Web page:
Differential sensitivity of symptoms and neuropsychological testing following sport-related concussion

British Journal of Sports Medicine. 2004 Oct;

38(5):662.

Lovell, M. R., M. W. Collins, J. Bradley, D. van Kampen, K. Moritz and M. McClincy.

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Abstract:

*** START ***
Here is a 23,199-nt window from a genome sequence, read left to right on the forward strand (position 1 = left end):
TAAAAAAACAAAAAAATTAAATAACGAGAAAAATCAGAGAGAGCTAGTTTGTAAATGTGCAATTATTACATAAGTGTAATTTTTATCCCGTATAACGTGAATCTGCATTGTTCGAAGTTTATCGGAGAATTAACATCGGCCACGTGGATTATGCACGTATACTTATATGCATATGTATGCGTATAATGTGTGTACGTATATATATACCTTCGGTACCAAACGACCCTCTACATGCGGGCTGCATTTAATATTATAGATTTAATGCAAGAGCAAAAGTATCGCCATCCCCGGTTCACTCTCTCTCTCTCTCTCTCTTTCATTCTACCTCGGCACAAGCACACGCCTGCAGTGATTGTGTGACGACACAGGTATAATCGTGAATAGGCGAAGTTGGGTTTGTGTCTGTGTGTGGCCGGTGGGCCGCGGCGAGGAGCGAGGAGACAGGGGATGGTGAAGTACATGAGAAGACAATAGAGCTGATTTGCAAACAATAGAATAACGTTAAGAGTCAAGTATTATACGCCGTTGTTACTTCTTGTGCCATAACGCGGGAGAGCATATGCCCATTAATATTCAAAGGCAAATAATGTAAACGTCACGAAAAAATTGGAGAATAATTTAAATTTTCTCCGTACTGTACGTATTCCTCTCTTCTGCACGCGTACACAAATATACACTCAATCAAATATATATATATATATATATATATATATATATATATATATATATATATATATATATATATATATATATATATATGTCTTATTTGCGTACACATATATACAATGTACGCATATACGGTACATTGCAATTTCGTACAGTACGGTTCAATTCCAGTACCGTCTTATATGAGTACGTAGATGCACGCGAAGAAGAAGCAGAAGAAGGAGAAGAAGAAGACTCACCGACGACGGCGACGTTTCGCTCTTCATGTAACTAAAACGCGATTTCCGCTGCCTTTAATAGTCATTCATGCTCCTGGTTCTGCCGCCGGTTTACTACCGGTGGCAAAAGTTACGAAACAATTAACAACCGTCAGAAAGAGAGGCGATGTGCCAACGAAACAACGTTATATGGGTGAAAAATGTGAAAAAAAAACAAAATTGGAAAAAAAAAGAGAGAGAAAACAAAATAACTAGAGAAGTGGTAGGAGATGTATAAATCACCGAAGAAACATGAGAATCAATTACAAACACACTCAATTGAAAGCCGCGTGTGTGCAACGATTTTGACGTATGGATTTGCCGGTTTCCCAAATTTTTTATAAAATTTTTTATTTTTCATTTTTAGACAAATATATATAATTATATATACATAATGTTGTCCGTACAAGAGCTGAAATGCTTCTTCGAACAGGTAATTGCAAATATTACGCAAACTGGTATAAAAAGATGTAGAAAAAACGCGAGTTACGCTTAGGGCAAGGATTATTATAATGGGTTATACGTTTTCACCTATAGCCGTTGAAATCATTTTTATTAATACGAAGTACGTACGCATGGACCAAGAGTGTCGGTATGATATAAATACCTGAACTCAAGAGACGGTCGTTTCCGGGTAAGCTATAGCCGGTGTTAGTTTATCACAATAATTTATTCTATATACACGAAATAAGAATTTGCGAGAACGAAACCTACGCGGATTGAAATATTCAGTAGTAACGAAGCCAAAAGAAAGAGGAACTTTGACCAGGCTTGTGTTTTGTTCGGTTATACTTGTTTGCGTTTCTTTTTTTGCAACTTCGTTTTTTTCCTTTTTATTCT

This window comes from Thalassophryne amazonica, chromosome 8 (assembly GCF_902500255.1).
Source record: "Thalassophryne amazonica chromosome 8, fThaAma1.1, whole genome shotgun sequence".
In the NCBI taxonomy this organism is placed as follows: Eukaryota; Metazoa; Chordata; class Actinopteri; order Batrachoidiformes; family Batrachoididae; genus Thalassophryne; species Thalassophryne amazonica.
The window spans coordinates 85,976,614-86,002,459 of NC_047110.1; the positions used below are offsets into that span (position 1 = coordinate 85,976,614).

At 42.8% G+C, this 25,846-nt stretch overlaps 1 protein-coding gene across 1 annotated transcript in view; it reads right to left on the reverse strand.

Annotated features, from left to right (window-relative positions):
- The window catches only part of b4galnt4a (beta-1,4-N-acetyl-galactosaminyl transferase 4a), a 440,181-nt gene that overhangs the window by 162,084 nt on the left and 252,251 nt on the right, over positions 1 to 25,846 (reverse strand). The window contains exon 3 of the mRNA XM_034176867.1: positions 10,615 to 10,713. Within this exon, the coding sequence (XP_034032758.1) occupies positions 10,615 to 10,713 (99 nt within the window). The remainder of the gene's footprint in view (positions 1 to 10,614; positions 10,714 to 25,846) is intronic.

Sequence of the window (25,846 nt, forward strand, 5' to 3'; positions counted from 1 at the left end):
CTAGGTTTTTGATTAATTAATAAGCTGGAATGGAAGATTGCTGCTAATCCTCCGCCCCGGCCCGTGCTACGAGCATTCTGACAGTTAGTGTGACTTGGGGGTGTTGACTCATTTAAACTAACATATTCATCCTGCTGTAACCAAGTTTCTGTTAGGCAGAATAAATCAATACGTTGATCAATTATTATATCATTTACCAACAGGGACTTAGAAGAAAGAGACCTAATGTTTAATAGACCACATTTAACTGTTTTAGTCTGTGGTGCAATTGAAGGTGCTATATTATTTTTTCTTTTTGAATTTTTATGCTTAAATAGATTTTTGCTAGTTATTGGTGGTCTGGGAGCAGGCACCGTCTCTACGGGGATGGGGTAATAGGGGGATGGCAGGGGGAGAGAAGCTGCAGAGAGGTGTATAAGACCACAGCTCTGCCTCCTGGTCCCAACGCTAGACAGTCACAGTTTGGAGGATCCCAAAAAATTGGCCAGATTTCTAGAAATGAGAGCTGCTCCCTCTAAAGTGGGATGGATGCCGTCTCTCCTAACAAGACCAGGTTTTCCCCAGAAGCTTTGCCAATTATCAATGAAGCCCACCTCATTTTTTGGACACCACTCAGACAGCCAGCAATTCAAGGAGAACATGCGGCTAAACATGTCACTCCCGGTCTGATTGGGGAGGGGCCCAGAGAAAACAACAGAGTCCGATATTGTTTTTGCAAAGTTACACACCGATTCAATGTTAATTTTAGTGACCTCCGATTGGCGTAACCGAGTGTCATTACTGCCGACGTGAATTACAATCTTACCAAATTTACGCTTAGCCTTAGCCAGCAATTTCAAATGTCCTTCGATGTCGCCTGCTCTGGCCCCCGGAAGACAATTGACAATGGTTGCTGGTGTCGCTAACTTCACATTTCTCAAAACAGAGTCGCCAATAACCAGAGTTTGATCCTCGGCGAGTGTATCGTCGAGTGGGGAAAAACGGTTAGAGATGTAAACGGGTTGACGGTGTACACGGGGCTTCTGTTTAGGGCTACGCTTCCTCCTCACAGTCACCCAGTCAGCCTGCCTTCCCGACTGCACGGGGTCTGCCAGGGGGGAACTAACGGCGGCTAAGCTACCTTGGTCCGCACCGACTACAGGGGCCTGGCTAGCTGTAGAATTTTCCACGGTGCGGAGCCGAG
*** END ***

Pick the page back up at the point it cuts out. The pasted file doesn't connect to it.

Introduction: Neuropsychological testing was endorsed as the “cornerstone” of concussion management by the Vienna Concussion in Sports Group (CIS). Cognitive testing is particularly important because athletes often underreport post-concussive symptoms. This study evaluated individual and combined sensitivity of symptom report and neuropsychological testing. Method: 201 high school and college athletes who had suffered concussion while participating in sports were evaluated. All athletes had previously undergone baseline testing using the ImPACT computerized test battery, and were then tested within 1 week of injury. “Abnormal” performance was determined by use of reliable change index scores (RCIs). Results: 65% of concussed athletes reported significant increases in symptoms compared to baseline. 82% of the concussed sample demonstrated significantly poorer results on ImPACT. Addition of neuropsychological testing resulted in increased sensitivity of 17%. Combined sensitivity of symptom report and cognitive testing was 88%. Discussion: Reliance on player reported symptoms could result in poor diagnostic sensitivity and premature return-to-play. Addition of a neuropsychological protocol increases diagnostic sensitivity. Careful evaluation of both player symptoms and cognitive performance represents the most useful approach to concussion management.

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